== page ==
John Rochester (martyr)

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Vicente Carducho: Martyrdom of John Rochester and James Walworth. Monastery of El Paular (Spain).

Blessed John Rochester (c. 1498–1537) was an English Catholic priest, Carthusian monk and martyr.

Background[edit]

The government was at first anxious to secure the public acquiescence of the monks of the London Charterhouse regarding royal supremacy in ecclesiastical matters, since for the austerity and sincerity of their mode of life they enjoyed great prestige. Having failed in this, the only alternative was to annihilate the resistance since a refusal engaged the prestige of the monks in the opposite sense. On 4 May 1535 the authorities sent to their death at Tyburn Tree three leading English Carthusians, John Houghton, prior of the London house, Robert Lawrence and Augustine Webster, respectively priors of Beauvale and Axholme. Little more than a month later, it was the turn of three leading monks of the London house: Humphrey Middlemore, William Exmew and Sebastian Newdigate, who were to die at Tyburn Tree on 19 June. This process of attrition was to claim as its victims no less than fifteen of the London Carthusians.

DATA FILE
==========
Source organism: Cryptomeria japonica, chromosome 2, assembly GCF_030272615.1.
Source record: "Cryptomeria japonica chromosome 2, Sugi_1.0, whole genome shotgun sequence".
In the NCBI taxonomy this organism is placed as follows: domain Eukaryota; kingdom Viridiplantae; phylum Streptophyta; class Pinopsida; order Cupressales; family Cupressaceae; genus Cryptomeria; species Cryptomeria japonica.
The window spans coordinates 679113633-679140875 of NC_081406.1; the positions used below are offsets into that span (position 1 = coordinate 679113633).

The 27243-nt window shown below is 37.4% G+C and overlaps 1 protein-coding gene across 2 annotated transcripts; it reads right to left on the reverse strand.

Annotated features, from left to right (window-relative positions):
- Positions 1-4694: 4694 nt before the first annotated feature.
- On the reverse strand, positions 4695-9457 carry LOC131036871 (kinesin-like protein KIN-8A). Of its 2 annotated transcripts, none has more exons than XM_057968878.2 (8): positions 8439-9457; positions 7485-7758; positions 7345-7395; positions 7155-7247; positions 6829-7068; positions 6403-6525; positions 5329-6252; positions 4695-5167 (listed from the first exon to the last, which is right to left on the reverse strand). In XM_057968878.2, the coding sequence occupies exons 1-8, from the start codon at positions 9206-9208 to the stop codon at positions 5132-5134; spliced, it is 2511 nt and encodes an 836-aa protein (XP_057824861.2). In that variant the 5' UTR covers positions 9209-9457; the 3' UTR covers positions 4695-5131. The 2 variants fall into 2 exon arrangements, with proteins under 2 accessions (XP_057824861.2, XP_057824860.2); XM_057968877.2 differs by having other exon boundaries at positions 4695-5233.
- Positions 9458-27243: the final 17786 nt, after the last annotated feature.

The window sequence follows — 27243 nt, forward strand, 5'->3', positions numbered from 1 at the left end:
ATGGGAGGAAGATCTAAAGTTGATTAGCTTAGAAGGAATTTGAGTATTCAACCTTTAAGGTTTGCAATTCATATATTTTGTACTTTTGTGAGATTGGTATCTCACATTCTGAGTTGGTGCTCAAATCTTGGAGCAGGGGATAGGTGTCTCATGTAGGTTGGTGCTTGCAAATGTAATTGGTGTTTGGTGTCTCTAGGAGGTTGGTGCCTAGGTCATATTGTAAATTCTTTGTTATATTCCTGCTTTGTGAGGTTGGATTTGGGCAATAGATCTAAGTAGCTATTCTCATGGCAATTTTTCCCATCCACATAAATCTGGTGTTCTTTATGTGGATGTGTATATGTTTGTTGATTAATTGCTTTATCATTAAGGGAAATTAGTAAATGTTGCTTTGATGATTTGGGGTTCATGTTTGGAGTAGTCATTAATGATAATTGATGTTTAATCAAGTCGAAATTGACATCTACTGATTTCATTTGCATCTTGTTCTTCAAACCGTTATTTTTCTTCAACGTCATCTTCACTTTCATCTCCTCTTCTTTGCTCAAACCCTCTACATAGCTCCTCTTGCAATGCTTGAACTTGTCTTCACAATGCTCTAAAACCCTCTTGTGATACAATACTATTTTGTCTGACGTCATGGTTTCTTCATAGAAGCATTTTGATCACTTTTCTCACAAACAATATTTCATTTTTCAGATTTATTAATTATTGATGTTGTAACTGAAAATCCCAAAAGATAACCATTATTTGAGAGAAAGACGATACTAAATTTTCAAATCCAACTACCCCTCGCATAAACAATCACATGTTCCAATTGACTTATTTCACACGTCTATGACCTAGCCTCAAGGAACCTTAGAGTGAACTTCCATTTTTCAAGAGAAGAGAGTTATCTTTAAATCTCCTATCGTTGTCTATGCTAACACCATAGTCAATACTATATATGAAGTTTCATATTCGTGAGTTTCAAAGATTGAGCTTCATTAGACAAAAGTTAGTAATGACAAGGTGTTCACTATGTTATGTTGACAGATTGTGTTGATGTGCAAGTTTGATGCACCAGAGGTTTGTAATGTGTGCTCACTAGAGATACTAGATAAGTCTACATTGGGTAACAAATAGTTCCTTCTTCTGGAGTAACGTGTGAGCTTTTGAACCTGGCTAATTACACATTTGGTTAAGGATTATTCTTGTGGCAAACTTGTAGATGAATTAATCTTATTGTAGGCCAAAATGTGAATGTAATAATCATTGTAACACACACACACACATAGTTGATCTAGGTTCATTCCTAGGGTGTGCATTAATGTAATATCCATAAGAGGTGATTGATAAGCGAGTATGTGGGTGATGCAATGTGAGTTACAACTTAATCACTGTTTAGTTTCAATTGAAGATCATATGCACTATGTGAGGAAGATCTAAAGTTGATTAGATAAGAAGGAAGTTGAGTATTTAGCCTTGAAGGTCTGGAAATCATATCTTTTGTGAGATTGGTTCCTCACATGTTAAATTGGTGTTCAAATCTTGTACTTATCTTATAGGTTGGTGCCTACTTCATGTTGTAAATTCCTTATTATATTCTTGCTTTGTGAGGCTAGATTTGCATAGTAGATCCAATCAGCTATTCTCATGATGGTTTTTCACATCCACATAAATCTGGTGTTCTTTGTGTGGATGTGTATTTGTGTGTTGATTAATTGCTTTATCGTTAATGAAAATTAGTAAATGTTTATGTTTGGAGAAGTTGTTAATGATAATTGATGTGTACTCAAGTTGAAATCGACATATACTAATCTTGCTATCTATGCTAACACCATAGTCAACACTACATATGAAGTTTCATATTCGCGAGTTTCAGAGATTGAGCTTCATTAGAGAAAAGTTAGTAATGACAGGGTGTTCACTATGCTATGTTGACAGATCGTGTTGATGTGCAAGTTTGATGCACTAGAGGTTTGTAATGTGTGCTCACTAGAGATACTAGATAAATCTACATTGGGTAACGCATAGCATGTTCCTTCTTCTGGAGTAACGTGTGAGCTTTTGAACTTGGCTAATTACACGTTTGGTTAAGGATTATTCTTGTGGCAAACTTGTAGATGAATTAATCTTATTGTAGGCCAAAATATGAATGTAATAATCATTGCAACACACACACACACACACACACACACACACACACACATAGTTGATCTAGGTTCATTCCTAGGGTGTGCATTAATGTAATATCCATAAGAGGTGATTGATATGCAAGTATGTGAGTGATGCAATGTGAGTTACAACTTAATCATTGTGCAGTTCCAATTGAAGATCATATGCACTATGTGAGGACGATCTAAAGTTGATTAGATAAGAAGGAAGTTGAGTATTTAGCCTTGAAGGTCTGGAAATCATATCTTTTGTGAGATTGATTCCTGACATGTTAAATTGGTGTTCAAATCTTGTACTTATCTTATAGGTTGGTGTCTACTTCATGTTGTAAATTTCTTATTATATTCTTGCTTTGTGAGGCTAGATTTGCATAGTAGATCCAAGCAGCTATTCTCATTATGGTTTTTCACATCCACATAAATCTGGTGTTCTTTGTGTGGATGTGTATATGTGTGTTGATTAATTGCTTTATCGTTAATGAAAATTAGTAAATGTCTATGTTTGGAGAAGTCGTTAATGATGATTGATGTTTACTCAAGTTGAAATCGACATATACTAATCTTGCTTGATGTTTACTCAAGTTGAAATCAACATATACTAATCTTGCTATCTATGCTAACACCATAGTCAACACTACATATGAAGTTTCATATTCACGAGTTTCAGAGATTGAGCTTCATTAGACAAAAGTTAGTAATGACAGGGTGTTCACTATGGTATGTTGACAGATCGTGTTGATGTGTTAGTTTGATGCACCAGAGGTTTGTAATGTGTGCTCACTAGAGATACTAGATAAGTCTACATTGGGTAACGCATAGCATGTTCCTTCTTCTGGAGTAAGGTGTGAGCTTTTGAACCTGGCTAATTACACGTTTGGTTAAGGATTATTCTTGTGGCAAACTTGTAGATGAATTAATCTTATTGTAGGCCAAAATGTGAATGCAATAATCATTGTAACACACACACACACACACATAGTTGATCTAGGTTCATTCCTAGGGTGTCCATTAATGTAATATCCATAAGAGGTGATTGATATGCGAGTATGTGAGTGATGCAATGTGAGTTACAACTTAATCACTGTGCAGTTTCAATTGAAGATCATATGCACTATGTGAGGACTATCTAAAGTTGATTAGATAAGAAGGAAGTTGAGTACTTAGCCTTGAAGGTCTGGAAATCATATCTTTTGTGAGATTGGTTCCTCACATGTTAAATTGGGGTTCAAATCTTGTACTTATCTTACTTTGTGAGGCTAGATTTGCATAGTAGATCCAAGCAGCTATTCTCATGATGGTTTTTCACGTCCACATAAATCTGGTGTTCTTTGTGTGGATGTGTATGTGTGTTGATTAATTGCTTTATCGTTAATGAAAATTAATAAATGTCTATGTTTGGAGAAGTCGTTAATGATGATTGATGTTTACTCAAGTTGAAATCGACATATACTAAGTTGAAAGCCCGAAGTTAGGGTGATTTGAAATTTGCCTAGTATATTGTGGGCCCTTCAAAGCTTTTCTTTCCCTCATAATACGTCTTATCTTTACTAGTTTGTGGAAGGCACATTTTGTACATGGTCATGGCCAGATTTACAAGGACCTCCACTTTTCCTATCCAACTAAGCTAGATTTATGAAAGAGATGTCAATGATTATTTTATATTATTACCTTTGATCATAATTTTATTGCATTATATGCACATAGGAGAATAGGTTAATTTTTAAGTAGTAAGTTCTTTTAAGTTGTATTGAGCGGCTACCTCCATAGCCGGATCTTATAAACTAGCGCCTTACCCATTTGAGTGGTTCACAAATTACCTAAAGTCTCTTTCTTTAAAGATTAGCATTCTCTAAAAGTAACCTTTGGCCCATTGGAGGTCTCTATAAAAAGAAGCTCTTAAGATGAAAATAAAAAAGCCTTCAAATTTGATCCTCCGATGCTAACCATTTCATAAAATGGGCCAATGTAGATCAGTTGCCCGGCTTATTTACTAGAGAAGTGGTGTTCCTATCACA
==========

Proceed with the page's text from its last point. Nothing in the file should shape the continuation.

Life[edit]

John was the third son of John Rochester, of Terling, Essex, and Grisold Writtle, daughter of Walter Writtle, of Bobbingworth.[1] He was the brother of Sir Robert Rochester, Comptroller of the Household and a member of the Privy Council under Queen Mary.

He joined the Carthusians, was a choir monk of the Charterhouse in London, and strenuously opposed the new doctrine of the royal supremacy.[2]

Executions[edit]

Four more monks of the London community were seized; two being taken to the Carthusian house at Beauvale in Nottinghamshire, while Dom John Rochester and Dom James Walworth were taken to the Charterhouse of St. Michael in Hull, Yorkshire.

Pilgrimage of Grace[edit]

That autumn, the government had just succeeded in putting down a rising in Lincolnshire, when on 13 October 1536, the far more serious Pilgrimage of Grace broke out, mustering an enormous multitude of adherents, perhaps as many as 40,000. This time, having dealt with the problem, the government was desperate to stamp out any centres of resistance. Since one of the flashpoints had been the Northern capital of York, it was necessary for the government to mount a lesson in the city.

The two London monks were brought from Hull to York and brought before the Lord President of the North, the Duke of Norfolk, on trumped up treason charges. Condemned to death, they provided the desired menacing spectacle for the city when on 11 May 1537 both were hanged in chains from the city battlements[2] until their bodies fell to pieces.[3]

From arrest to death the two monks were inseparable companions in the same fate. They were both beatified by Pope Leo XIII in 1888.[2]

Notes[edit]

References[edit]